They stand tall, ready to defend their People, the Diné, from all enemies.

Given the gift of the Eagle Feather to surmount their challenges and weapons of the Sun Bearer, these young boys became strong defenders and leaders of their People.

 

Charles Yanito artist and illustrator

 Illustrated  artwork by Charles Yanito.

From the book:  The Legend of the Navajo Hero Twins

The posters are Available in 2 sizes:
17” x 22” – $7.00 each or $25.00 for the 4 poster set
11” x 14” – $3.00 each or $10.00 for the 4 poster set

To Purchase:
Heritage Language Resource Center
Navajo and Ute Language Resources
28 West 20 North
Blanding, Utah 8451
435 -678 -1230
Website: media.sjsd.org

The Legend of the Navajo Hero Twins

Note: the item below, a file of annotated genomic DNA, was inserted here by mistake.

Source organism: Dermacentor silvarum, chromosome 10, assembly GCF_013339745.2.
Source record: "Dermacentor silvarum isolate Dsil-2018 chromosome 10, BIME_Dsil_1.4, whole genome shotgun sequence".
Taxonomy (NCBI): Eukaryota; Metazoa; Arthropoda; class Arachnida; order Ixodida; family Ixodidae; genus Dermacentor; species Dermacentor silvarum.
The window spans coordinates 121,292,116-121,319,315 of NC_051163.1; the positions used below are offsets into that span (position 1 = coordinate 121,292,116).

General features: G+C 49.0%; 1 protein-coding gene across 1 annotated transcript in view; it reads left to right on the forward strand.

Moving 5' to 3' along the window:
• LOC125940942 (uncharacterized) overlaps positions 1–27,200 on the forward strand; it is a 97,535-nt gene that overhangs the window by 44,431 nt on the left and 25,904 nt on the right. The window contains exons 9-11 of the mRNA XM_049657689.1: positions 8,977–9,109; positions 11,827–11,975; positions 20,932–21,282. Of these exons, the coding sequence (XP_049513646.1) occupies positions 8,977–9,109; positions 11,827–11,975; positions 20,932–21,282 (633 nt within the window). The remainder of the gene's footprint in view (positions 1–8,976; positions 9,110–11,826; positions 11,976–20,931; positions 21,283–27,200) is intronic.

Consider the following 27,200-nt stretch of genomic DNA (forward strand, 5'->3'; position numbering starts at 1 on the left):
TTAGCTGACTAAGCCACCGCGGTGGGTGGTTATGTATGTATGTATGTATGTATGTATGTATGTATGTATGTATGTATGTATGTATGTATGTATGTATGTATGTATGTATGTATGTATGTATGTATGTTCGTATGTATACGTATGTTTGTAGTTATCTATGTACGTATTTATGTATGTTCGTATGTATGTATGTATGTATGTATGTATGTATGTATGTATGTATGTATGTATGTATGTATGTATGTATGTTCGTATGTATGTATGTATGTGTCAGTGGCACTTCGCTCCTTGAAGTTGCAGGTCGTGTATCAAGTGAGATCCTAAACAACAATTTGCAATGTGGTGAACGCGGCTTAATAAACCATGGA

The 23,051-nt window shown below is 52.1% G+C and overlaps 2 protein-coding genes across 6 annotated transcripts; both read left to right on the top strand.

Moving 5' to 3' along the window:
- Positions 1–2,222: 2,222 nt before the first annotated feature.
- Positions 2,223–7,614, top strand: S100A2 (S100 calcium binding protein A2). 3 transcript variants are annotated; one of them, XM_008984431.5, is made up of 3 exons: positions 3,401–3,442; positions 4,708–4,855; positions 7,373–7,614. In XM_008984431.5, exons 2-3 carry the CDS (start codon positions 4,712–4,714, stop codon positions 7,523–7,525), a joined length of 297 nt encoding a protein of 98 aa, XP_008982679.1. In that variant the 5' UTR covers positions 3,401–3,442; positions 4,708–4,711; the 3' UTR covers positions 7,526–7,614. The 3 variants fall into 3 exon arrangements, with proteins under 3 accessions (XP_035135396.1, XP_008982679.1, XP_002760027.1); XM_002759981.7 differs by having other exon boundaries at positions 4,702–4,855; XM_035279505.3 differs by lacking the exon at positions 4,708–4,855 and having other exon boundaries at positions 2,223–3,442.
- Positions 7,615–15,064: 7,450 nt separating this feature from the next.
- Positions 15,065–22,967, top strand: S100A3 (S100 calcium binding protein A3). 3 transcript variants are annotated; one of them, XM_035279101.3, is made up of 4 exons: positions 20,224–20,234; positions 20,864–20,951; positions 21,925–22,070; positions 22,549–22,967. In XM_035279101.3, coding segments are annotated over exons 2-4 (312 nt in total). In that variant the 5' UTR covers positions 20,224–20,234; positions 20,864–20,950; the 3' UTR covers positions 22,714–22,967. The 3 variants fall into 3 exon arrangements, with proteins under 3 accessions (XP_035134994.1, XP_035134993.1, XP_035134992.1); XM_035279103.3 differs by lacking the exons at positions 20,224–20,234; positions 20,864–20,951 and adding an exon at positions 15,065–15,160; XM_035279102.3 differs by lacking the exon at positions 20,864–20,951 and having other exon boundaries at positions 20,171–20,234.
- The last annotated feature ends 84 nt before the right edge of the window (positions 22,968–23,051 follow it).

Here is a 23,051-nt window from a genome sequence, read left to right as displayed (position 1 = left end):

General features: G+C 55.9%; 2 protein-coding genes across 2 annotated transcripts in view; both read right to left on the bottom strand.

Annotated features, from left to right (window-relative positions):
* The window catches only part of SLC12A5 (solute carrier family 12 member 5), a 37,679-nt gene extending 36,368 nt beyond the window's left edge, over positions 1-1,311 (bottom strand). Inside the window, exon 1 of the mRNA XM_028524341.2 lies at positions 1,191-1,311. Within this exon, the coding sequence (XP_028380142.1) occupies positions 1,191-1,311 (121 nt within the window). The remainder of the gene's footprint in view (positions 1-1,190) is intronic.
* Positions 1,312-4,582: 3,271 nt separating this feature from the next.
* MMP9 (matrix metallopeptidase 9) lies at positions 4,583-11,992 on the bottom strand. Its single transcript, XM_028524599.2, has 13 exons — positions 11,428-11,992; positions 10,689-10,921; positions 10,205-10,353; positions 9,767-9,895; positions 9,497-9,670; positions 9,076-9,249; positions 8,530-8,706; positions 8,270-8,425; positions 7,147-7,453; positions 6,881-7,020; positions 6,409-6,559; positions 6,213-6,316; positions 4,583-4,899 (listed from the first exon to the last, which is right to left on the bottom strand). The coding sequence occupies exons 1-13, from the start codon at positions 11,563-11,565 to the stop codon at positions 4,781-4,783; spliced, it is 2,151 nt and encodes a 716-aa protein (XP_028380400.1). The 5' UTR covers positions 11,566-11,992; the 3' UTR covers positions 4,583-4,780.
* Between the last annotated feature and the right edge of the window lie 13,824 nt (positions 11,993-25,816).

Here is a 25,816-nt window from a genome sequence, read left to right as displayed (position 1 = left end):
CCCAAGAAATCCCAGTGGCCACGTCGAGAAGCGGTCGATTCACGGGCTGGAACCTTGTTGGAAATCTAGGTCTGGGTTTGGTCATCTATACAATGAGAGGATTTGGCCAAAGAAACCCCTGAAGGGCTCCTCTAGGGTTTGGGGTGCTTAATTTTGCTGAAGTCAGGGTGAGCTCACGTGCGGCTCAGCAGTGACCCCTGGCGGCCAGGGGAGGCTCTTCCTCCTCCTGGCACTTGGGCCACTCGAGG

Book Review of 

The Legend of the Navajo Hero Twins

by Don Mose, Jr.
Illustrated by Charles Yanito

 

gend of the Navajo Hero Twins cover

Naayéé’neizghání (Slayer of Monsters) and Tóbájíshchíní (Born for Water) are the Navajo Hero Twins.

Lavishly illustrated with the world-class artwork of Charles Yanito. (37  illustrations)

Experience the Journey!

Read about the epic journey of the Navajo Hero Twins, the traditional narrative that parallels the journey of life and defines the foundation of Navajo culture.The book covers:

  • Raising the Twins
  • Spider Woman Prepares the Twins
  • Journey to the Father on the Holy Trail
  • Sun Bearer Challenges the Twins
  • The Sweat Lodge
  • The Weapons
  • The Sacred Mountains
  • Holy Beings Teach the Twins
  • The Twins Kill the Monsters
  • A Home in the West
  • The Story of the Hero Twins Lives on Today

… and many other topics.

 

Don Mose Jr
Don Mose, Jr., traditional storyteller